The first rule of Flight Club is: You don’t talk about Flight Club. The second rule of Flight Club is: You don’t talk about Flight Club. Or maybe it was Fight Club. It’s easy to confuse the two. Either way, I’m gonna break the rules and talk about Flight Club.
I was invited to the press launch of Flight Club Birmingham, meaning my game, food and drinks were all complimentary. There was no obligation to review the evening, but I had a great time and thought you deserved to know!
Flight Club is making darts sexy. It’s no longer about middle-aged men in ill-fitting shirts, beer bellies bulging over too-tight trousers. It’s about up-to-the-minute technology, cocktail slushies and a great small plate selection. The dart board is no longer hidden in a corner of a grotty pub, with stained carpets and tables propped up with beermats. The dartboard is front and centre, loud and proud. This is “Social Darts”.
Interesting reading: Are hipster bars ruining darts?
Mr Fletche and I were invited for a sneaky peek into Flight Club’s newest location, on Temple Street in Birmingham, 24 hours before it’s official 19th July opening. It’s already busy when we arrive – we love a VIP event here in Brum – but we’re immediately shown upstairs to our oche and to meet our new best friends. At least for the next two hours, where we cheer, motivate and coach each other. Until it comes to playing Killer of course.
It’s a beautiful interior. Gentleman’s club (not that type) mixed with fairground. The shelves are adorned with the kind of prize ornaments only achieved after winning 500 tokens in an amusement arcade. Exposed lightbulbs swoop down towards the dartboard and carousel horses keep a watchful eye on proceedings. I’m so absorbed in the atmosphere that I hardly take any photos at all. I’m a terrible blogger.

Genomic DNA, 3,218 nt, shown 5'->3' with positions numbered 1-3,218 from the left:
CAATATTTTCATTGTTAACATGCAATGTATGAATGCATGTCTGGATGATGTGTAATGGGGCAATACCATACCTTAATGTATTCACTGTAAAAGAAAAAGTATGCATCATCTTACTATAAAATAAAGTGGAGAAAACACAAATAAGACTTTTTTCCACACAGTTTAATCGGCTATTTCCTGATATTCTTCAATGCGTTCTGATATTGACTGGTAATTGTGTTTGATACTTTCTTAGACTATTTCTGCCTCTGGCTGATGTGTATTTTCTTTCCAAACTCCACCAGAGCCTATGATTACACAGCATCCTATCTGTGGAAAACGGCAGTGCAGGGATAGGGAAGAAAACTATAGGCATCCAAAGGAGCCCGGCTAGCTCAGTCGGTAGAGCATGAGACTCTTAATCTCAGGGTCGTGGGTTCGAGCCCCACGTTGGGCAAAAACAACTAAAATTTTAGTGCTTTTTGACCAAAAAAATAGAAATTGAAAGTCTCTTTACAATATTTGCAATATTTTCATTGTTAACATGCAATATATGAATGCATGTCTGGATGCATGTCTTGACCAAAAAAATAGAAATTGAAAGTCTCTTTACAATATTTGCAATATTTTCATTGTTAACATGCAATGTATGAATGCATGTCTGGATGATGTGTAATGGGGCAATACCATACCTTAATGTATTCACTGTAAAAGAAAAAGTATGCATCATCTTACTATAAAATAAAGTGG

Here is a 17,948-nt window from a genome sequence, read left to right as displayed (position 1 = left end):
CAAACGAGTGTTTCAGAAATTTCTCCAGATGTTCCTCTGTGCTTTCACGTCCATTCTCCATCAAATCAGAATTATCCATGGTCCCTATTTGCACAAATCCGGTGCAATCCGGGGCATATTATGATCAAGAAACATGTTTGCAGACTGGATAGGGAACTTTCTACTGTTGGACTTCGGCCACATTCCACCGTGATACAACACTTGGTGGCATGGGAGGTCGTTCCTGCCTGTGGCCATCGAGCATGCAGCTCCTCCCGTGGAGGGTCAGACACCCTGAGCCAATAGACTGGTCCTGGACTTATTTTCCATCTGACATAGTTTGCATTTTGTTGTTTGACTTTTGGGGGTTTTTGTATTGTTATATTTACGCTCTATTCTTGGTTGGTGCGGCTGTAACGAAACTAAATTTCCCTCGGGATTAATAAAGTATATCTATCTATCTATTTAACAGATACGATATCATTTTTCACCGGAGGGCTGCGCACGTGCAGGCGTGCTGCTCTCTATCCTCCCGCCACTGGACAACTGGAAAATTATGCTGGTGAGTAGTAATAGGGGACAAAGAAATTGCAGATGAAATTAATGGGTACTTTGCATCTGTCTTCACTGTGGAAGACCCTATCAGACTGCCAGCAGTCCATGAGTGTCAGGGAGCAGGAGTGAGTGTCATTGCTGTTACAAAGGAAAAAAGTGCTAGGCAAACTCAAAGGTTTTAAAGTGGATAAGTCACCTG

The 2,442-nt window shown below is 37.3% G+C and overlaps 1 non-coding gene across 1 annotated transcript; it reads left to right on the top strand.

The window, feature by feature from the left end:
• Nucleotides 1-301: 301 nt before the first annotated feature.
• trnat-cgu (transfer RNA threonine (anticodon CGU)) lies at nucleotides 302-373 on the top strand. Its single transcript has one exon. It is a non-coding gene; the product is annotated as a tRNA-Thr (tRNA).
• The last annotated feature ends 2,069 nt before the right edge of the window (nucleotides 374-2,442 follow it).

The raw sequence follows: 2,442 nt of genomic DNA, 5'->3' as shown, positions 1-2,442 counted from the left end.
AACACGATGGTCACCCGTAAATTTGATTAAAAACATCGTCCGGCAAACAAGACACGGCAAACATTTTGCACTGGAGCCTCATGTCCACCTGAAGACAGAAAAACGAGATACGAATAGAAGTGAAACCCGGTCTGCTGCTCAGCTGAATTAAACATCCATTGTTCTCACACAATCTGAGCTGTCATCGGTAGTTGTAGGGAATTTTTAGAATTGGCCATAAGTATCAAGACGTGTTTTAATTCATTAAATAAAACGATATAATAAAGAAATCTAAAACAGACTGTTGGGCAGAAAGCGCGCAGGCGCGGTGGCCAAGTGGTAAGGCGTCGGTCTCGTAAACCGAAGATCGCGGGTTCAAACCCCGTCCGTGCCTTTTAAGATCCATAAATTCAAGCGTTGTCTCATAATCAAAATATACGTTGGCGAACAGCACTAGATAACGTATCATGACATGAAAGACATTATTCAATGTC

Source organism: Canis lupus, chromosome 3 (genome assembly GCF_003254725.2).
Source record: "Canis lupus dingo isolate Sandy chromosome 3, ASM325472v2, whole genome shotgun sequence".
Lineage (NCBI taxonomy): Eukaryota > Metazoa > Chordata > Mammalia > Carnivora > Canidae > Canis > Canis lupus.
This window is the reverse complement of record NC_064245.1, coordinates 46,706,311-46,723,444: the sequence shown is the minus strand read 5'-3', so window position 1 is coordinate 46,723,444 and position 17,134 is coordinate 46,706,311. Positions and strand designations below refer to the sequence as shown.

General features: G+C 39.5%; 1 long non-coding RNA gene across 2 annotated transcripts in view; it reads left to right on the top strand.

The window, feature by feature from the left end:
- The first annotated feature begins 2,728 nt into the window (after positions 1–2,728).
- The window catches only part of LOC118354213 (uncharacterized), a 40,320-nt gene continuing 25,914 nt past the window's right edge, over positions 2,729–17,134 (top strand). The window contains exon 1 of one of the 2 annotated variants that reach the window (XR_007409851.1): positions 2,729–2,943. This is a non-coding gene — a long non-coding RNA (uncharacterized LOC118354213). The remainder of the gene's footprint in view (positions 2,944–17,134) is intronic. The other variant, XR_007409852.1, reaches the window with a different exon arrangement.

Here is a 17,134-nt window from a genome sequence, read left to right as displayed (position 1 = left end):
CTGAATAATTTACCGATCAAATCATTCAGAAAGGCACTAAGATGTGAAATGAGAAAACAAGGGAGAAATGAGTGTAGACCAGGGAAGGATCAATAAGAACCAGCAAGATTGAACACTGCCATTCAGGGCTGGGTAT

The state-of-the-art scoring system is annoyingly accurate. There’s no cheating allowed here. Nope, it know where your arrow is going to land almost as soon as you’ve launched it. For research purposes, I tried cheating. It’s impossible. There’s also multiple throw-lines – for the darts virgins, for the vertically-challenged and for the short-sighted. I am all three. And every throw and reaction is filmed and played back so you can pretend you’re taking part in the Worlds Darts Championship. Except the audience won’t be a bunch of men dressed as bananas with “Hello Mom” signs. Or maybe it will. I don’t know your friends.
There are no chalkboards, and players no longer need a degree in counting backwards. And each team gets their own oche, so there’s no chance of getting a random dart in your eye. Unless your teammate is really bad. There are five games to try, from the more traditional Demolition to a surprisingly competitive Snakes & Ladders. Shanghai is similar to Round-The-Clock, Quackshot requires a steady hand and the aforementioned Killer gives you the opportunity to turn your opponents into angels floating into heaven.
Darts is fun. You heard it hear first. And as the late great Jim Bowen once said: ““Stay out of the black and into the red, nothing in this game for two in a bed” And who knows what that means.
Visit Flight Club Birmingham for more info and how to book. It’s open 7 days a week, and an oche is £30 per hour at peak times (£15 off peak). An oche holds up to 12 players – which works out at a bargain (does maths in head) £2.50 per person. You can only book in groups of 6 and over at peak times (after 4pm Mon-Fri and all day Saturday).